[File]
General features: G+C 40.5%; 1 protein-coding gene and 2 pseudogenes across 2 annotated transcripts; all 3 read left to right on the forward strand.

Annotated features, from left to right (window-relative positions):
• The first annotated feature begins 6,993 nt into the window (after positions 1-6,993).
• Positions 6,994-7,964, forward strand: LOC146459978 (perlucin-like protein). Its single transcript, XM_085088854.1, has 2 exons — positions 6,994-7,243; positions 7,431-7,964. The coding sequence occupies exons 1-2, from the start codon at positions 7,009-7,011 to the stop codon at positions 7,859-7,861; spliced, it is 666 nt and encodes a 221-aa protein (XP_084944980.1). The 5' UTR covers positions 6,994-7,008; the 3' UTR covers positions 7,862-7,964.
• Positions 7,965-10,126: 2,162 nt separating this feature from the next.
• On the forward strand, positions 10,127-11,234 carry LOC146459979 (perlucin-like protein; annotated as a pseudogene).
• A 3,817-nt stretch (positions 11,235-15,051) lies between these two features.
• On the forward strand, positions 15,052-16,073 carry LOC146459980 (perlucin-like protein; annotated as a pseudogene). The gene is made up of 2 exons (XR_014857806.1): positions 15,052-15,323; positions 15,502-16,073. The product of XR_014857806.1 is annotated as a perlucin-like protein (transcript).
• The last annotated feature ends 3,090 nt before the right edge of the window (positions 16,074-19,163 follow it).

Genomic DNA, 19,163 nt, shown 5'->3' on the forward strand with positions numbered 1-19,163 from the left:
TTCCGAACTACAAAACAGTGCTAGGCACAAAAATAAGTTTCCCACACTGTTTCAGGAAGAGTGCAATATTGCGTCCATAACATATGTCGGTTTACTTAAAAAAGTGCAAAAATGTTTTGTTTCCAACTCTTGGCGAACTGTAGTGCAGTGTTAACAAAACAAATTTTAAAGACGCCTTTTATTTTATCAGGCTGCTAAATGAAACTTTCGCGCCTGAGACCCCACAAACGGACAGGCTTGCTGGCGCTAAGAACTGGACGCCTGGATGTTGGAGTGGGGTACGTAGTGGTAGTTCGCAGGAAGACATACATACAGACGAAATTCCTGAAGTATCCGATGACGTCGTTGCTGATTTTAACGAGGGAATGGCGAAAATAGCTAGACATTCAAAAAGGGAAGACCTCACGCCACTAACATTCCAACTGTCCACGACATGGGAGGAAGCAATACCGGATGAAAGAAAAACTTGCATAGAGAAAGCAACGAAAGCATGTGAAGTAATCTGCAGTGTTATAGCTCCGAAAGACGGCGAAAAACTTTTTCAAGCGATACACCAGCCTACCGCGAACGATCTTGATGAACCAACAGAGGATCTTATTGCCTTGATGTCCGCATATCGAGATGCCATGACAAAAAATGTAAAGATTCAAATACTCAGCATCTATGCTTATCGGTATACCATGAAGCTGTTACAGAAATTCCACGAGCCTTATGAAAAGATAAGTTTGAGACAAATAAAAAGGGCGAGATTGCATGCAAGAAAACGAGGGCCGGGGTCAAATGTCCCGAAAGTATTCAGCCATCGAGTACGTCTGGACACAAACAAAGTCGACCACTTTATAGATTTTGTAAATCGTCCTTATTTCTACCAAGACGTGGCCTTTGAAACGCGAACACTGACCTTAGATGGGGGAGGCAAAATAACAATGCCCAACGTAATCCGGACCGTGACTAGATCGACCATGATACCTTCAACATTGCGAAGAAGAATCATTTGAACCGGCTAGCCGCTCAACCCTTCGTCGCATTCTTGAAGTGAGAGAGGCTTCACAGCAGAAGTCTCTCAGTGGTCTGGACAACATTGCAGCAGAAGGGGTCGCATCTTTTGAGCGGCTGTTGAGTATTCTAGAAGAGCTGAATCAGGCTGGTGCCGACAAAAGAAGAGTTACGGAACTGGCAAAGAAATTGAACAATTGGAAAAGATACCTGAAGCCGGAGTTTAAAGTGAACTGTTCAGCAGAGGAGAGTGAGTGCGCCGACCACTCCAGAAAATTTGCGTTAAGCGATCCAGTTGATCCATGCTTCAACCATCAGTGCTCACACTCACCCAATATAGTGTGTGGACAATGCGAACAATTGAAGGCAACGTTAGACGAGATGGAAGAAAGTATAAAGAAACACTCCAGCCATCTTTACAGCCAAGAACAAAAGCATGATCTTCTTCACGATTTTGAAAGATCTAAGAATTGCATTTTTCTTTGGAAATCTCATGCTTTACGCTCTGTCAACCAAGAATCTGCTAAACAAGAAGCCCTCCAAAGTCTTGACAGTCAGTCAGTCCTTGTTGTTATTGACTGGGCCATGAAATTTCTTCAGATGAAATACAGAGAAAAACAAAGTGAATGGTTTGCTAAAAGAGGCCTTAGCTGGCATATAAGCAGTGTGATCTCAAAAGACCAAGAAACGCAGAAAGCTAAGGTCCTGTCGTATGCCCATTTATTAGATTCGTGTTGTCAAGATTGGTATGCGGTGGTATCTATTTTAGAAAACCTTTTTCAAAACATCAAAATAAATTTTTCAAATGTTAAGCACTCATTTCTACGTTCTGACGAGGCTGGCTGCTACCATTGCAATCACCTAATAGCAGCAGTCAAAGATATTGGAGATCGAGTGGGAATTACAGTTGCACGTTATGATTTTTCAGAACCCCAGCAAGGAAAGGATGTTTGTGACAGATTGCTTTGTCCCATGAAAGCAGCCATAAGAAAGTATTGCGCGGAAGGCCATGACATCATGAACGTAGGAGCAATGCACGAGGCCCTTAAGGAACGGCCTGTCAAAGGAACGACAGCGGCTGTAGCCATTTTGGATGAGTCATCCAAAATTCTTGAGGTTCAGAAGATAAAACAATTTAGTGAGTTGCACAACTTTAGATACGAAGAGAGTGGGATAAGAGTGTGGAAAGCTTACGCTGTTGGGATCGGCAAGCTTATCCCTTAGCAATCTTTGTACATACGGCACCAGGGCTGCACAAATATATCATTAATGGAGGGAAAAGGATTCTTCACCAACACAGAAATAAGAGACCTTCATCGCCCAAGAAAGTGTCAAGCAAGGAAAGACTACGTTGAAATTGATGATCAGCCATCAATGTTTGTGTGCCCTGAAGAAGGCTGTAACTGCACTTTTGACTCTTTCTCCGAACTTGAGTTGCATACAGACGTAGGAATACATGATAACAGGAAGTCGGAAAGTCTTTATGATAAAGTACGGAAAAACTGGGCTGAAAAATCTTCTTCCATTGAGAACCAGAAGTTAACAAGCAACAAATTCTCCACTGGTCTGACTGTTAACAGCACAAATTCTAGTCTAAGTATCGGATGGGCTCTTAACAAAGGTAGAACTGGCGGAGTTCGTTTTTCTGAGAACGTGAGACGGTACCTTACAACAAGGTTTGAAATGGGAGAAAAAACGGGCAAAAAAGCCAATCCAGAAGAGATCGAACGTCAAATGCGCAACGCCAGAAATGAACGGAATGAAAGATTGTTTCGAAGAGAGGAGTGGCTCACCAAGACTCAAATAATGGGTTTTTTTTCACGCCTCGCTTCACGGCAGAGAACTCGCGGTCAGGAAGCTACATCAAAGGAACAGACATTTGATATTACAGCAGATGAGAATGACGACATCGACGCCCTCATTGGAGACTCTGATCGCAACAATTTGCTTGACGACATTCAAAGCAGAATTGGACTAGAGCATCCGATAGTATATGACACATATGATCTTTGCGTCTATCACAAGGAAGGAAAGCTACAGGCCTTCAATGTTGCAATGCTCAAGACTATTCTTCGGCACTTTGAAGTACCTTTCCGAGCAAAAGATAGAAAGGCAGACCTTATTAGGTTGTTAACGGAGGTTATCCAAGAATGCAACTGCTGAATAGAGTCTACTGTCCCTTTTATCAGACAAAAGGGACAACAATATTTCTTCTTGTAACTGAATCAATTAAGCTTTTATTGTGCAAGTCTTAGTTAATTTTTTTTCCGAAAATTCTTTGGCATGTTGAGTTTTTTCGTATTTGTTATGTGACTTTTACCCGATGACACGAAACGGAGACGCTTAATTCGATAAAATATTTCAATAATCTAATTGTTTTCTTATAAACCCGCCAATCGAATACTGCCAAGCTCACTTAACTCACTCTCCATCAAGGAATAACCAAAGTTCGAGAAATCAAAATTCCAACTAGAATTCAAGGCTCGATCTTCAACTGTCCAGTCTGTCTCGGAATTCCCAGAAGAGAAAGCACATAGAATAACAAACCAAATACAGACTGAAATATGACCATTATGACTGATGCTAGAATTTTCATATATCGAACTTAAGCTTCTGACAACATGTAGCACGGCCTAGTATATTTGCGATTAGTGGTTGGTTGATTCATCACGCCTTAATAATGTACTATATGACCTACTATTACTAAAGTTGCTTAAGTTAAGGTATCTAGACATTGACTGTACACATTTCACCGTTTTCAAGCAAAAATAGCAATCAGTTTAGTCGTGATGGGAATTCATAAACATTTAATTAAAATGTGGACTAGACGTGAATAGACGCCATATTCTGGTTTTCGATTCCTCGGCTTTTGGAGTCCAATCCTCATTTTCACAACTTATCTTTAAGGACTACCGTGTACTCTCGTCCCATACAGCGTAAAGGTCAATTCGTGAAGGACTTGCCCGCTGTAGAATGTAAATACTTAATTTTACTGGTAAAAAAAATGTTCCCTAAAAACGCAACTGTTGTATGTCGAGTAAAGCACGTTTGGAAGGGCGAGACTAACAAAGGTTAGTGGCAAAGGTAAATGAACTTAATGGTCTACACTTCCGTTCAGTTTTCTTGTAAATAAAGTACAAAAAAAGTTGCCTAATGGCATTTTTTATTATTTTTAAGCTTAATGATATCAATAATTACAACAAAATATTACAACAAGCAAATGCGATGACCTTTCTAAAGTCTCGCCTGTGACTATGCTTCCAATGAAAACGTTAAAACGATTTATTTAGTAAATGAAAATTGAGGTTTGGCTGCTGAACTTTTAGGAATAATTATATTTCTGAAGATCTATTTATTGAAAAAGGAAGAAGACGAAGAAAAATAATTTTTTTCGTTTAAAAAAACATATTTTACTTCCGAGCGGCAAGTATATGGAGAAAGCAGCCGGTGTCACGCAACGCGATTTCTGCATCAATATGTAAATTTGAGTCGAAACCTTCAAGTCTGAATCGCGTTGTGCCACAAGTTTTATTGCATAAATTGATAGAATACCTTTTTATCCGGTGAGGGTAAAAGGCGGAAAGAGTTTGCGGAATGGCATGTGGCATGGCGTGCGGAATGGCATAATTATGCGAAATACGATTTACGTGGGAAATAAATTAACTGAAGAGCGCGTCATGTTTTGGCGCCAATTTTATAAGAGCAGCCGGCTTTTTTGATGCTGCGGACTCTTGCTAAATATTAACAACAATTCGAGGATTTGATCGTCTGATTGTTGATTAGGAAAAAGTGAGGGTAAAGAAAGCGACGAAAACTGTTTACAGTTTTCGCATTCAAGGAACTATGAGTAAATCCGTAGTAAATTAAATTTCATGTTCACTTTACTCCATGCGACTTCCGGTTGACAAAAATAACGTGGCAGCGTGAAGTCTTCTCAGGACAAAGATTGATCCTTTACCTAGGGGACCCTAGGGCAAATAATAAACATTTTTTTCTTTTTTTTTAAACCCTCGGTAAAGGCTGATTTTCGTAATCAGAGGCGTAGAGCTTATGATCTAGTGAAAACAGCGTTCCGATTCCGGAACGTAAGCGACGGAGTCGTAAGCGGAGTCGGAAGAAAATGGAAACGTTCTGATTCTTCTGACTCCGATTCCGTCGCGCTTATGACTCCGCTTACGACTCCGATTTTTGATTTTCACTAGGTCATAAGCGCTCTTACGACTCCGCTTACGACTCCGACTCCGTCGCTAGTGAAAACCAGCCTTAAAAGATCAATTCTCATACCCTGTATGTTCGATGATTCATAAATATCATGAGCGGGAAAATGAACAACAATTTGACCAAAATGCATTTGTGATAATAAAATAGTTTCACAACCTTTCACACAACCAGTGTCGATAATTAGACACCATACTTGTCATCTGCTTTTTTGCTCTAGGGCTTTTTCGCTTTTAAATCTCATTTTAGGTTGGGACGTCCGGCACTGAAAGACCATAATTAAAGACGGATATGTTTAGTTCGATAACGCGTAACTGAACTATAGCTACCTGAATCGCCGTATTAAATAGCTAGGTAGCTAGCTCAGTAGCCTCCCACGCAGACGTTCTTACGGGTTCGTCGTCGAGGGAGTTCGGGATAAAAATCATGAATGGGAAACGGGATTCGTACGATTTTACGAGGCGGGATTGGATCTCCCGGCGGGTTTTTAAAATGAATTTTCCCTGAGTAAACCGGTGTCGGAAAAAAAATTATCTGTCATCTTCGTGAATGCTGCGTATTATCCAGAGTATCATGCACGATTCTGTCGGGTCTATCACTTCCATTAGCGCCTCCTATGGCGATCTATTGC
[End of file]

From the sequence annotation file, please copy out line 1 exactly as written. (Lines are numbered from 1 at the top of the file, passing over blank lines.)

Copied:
General features: G+C 40.5%; 1 protein-coding gene and 2 pseudogenes across 2 annotated transcripts; all 3 read left to right on the forward strand.